A Difficult Post to Write, Or -The Meaning of Home

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Strange as it might seem, I  have been writing posts on this blog for over eight years. These past eight years have seen many, many changes, all of which I’ve recorded here in one way or another: children have grown up, gone off to university, and even gotten married; poems and stories have been published in a host of international journals, plus I’ve published three novels, a poetry play and a poetry collection. Together, you my readers, and I have worked through the process of writing a manuscript, finding an agent, losing an agent, finding a publisher, losing a publisher and then, thankfully, finding a publisher again (shout out for Ward Wood!). I’ve discovered the wonders of writing retreats like Anam Cara, where I just spent another idyllic and productive week. I’ve made and tried to support friends I’ve met through the writing world and through the blogosphere, not to mention those I’ve found in  Cambodia and SE Asia as my work and passions led me to that part of the world. I’ve recounted my travels, shown lots of photos, and introduced you to the students who have encouraged me to create my literacy NGO, Writing Through. Most everything that has happened to me during these eight years has been reflected right here. There have been many changes, but there has been one constant — home. Although growing up in New York, I have lived in London for 26 years. This is where I have raised my kids and this is where, in many ways, I have raised myself. London is more home to me than anywhere else.

 

But one month from now, we’ll be shutting the door on this chapter of our lives and moving out of London. There are many good reasons for our doing this — some financial, many familial. But some of it has been my own damn fault, I must admit. Most everyone knows that over the last few years, I  have spent less and less time in London as my teaching and writing take me more and more to the other side of the planet. In 2015, I never once was in London for more than three weeks at a time. But still….

 

I am trying hard to look forward and not backwards. Certainly, no one will cry for us as we set off to spend half of the year at our home on Martha’s Vineyard, a beautiful island off the coast of Massachusetts, and the other half of the year in Siem Reap, Cambodia. And of course, there will be trips to New York and California to see family, and extended trips in and out of London. I’m not giving up London. I’m just giving up my residence here. Again, but still….

 

So the next month will be strange. I’ll try to keep working on the next novel and the next poetry collection. I’ll try to keep Writing Through moving forward, sending more workshops to more organisations, reaching more at-risk students and adults throughout SE Asia. I’ll try to keep writing my blog. But the next month will be emotional, no matter what I do. And now that I’ve written a blog about it, I guess it’s really true.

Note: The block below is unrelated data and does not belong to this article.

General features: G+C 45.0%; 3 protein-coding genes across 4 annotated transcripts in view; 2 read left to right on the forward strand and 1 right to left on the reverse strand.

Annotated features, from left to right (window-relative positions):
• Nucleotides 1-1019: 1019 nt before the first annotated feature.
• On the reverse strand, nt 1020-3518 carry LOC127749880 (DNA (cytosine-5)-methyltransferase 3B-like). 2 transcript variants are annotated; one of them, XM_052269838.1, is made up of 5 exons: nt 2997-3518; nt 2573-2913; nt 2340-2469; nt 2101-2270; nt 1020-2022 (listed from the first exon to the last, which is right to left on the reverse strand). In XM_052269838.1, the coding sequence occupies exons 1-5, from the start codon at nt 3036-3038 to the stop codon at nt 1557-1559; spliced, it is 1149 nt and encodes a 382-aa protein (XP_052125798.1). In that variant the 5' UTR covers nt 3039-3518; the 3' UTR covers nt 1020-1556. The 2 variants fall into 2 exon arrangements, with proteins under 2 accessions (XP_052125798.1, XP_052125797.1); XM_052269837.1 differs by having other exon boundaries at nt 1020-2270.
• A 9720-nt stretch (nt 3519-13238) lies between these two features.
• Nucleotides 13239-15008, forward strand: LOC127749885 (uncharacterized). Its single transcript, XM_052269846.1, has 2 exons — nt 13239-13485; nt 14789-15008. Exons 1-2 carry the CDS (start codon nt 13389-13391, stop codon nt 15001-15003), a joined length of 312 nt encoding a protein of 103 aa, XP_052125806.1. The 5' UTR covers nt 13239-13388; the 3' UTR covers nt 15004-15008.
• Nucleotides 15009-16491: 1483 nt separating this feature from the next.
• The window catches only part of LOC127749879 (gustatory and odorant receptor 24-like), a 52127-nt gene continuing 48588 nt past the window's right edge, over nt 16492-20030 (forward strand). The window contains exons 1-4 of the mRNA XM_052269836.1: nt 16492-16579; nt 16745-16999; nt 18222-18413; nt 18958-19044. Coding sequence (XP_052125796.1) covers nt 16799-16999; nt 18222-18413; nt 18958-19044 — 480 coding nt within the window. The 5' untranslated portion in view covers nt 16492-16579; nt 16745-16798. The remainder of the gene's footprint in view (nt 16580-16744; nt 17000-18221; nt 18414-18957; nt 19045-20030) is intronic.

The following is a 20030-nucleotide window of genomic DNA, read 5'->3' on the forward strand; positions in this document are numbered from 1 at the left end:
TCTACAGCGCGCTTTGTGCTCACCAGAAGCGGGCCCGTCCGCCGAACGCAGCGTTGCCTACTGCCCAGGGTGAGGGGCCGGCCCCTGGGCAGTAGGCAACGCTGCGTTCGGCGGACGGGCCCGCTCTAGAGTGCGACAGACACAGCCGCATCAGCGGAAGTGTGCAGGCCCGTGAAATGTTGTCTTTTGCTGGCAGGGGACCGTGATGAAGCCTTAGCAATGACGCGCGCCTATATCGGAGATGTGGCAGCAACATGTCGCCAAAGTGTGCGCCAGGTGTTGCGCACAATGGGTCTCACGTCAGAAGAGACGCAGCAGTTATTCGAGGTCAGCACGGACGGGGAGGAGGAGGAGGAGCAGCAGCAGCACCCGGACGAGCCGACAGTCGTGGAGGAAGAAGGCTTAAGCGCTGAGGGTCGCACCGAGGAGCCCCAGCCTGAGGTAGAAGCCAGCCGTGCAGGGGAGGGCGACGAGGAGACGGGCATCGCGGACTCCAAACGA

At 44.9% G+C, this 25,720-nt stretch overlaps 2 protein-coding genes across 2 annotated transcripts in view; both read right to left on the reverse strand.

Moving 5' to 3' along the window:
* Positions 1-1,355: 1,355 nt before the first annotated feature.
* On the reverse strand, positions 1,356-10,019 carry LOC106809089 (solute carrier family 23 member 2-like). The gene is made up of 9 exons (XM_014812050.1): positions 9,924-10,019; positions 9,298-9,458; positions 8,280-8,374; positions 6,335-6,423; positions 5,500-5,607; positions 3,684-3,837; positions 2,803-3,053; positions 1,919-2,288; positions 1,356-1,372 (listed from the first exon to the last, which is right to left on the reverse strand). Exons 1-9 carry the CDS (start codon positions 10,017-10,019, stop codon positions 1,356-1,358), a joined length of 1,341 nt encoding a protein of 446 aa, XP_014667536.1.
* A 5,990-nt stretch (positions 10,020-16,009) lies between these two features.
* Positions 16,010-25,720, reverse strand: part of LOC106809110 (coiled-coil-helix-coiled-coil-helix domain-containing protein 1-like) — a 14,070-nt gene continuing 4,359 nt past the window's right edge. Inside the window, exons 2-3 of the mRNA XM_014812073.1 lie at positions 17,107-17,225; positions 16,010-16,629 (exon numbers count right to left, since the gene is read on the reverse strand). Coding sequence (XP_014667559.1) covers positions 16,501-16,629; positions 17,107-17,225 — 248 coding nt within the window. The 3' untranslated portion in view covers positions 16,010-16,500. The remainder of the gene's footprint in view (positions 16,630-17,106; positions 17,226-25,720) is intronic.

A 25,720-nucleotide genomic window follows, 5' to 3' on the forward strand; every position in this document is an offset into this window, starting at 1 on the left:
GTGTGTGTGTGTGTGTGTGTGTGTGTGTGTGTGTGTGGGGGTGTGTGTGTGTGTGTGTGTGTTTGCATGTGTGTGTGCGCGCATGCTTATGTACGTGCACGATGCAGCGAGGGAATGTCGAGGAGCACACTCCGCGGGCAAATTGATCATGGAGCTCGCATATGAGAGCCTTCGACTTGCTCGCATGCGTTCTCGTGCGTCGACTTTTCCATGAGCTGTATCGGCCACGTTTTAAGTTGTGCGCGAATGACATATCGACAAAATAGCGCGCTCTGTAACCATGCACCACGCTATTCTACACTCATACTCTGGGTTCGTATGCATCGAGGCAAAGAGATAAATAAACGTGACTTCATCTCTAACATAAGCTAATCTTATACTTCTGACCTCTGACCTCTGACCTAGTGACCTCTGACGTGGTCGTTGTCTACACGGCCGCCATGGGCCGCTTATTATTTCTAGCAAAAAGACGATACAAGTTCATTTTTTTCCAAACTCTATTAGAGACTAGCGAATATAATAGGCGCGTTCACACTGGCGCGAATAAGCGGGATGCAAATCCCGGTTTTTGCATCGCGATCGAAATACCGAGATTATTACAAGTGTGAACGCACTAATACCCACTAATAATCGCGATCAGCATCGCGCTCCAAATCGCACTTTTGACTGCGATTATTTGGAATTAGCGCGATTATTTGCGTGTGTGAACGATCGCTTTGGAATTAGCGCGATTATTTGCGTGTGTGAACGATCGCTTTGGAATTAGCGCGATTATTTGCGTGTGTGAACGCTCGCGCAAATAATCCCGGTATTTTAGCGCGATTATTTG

What is the meaning of  home? To be honest, I don’t really know. I seem to have so many of them. But I’m pretty sure that it has very little to do with where your stuff is. I think it has everything to do with where your heart is.

 

PS: The featured image above was taken out the window of the restaurant called Josie’s Lakeview House, nestled in the valley of the Healy Pass on the Beara Peninsula in Ireland, where I spent my birthday this past week. It’s a photo of me sitting on one side of a window, staring at something beautiful just beyond but still out of reach. It just seems fitting, somehow.

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Colin Bell said:

I’m so sad to see you leave the UK but I understand why you’re going – don’t leave it too long though between visits to us here because we’ll sure miss you, Sue. x

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Ron and Helen Freeman said:

We will miss you guys, and will always be proud to call you our friends.

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Leo Richardson said:

Sue, I’m also sad to see you go, but as someone starting a new chapter of their own, I understand why you’ve chosen this. And after all, the world feels so small now! I will be thinking of you. Love to you all. Leo xo

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Liz Fenwick said:

Big changes but I understand. Good luck with the transition. I know all about them so take time and don’t expect it to fit instantly.
Lx

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jd jones pen's mom said:

we will miss you being here…it didn’t matter that you were on your amazing travels…just knowing you were down the way by the Tate M made us smile. xoxoxoxoxo jjpp

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Joe Stein said:

We’ll be sorry to see you leaving London, Sue, it’s always a wrench for the movers and for those who see them go. But you’ll have to think of it in author’s terms. The next chapter is just waiting to be written!

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Robin Craig said:

Good luck with your changes…but one thing is for sure…I’ll follow Writing Through wherever you go as I’m such a believer in what you offer to those children!

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